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Jim Kenyon: History in the Making

  • Valley News columnist Jim Kenyon in West Lebanon, N.H., on September 15, 2016. (Valley News - Geoff Hansen) Copyright Valley News. May not be reprinted or used online without permission. Send requests to Geoff Hansen

Published: 6/24/2018 12:00:08 AM
Modified: 6/25/2018 9:40:09 AM

I was flipping through the venerable Vermont Standard recently when its “There’s No Place Like Woodstock” column caught my eye.

Jennifer Falvey, a real estate broker who writes the weekly column, suggested that making Woodstock “not only the prettiest town in America but also the friendliest town in America” could be the “fastest way to to make it attractive to young people who want to live here full time, raise families, create jobs, buy affordable houses and help share the tax burden.”

Prettiest? Woodstock could be on the ballot. But friendliest? Woodstock police will need to write a lot fewer speeding and parking tickets.

Falvey’s column did its job, though. It got me to thinking not only about Woodstock’s future, but its past. What was Woodstock like 50 years ago — before Laurance S. Rockefeller set about to cast the town in his image? In other words: Was it always so stuffy?

I figured Howard Coffin would be a good person to ask. Coffin, 76, grew up in Woodstock during the ‘40s and ‘50s. He left in his early 20s for the Army, followed by a newspaper career that had him writing about Vermont politics for the Rutland Herald. He then spent a dozen years flacking for Dartmouth College and the University of Vermont before serving as U.S. Sen. Jim Jeffords’ press secretary.

He’s also written a dozen books, including four on the Civil War. Coffin’s research and writings have made him a national expert on the Civil War. Over the years, he’s given more than 700 talks across the country.

Often when he meets someone, they ask where he grew up. After answering, he feels the need to immediately set them straight. “I was a poor kid in a rich town,” he said.

His father worked as a clerk at the Woodstock Electric Company’s office on Central Street. His mother was a telephone operator in a building that is now an art gallery. The family, which included his twin brother, Bruce, and younger sister, Jane, squeezed into a four-room apartment on Pleasant Street.

Coffin, who has lived in Montpelier for 30 years, gave me a tour last week of the village where he spent his childhood, building forts and exploring caves on Mount Tom.

We strolled the grounds of the Woodstock Inn, where Coffin worked as a bellhop in his teens and early 20s. He rose to the rank of bell captain — the last to hold the title before Rockefeller bought the “old” inn and, in Coffin’s words, proceeded to “flatten what was a beautiful structure with a bell tower to make way for the current compound.”

Leaving the inn’s front entrance, we took a left on South Street. Coffin pointed toward the former home of Eva Lewis, a black woman who worked as an inn chambermaid.

Every summer, a wealthy widow — one of many from Boston, New York and Washington who came for extended stays — would summon Lewis to her room shortly after she arrived. Once, Lewis asked Coffin to accompany her.

Inside the room, the woman handed Lewis four or five dresses that she no longer had use for. Lewis politely thanked the woman, and left with the dresses, Coffin following dutifully behind. They took the elevator to the basement and marched to a back alley.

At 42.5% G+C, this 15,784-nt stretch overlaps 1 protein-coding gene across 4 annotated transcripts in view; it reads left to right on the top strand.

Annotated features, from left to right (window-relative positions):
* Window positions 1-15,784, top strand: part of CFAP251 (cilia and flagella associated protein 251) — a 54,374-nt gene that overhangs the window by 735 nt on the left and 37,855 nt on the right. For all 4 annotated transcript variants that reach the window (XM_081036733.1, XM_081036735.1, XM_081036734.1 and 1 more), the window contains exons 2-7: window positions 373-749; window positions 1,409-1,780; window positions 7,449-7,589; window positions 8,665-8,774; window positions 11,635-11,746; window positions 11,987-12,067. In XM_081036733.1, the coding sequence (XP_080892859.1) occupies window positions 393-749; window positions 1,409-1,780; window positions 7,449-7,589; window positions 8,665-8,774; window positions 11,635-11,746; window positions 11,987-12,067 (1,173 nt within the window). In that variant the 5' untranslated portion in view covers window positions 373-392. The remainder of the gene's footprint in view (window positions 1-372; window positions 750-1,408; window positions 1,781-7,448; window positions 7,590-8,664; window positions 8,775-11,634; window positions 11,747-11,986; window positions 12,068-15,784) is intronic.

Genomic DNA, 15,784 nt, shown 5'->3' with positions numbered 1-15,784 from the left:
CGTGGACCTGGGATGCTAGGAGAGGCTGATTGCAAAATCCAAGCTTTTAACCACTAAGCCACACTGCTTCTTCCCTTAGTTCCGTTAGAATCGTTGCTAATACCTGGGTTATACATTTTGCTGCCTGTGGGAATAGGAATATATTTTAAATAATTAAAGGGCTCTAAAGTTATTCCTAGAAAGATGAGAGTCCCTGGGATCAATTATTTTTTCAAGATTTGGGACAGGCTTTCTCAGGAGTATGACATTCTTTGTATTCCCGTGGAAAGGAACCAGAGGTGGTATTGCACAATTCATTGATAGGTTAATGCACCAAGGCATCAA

As they reached the inn’s large trash container, Coffin’s jaw dropped at what Lewis was about to do.

“I don’t take no hand-me-downs from nobody,” Lewis said, heaving the dresses into the bin.

Looking back at his childhood, Coffin can see that “not having money” had its benefits. His mother, whom he describes as a “farm girl from South Pomfret,” understood that the Norman Williams Library was a resource available to everyone in town — no matter their social standing.

Arlene Coffin led her children on frequent excursions to the library next to the county courthouse. Her oldest son (by 20 minutes) rarely made it past the history section. He was particularly mesmerized by Civil War tales, his mother ignoring the librarian’s warnings that such material was unsuitable for children.

“The uniforms, the pictures, the drawings of battle scenes — by the time I was 5 years old, I was a Civil War buff,” he said.

Coffin graduated from high school in 1960. But unlike his brother, who went on to teach for years at a private school in Connecticut after graduating from UVM, he didn’t take to college. Coffin dropped out of what was then Lyndon (Vt.) Teachers College, returning to Woodstock to work at the inn.

With the Vietnam War heating up, Uncle Sam sent Coffin a draft notice and shortly thereafter he found himself at Fort Hood in Texas. But before he could be shipped to Vietnam, he turned the little bit of sports writing he had done in high school for the Standard into a reporter’s position at Fort Hood’s 40,000-circulation post newspaper.

“I was literally writing to save my life,” he told me.

The investigative skills he honed during years of newspaper reporting have served him well. Before Coffin, “h​​istorians had not tackled Vermont’s participation in the Civil War in any major way,” said Vermont State Curator David Schutz. “He uncovered the stories that hadn’t been told.”

And those stories might have remained untold, if not for Arlene Coffin leading her young son into the stone building next to the county courthouse in Woodstock to peruse the stacks for books about the Civil War.

There’s no place like a public library — especially for a poor boy in a rich town.

Jim Kenyon can be reached at

Valley News

24 Interchange Drive
West Lebanon, NH 03784


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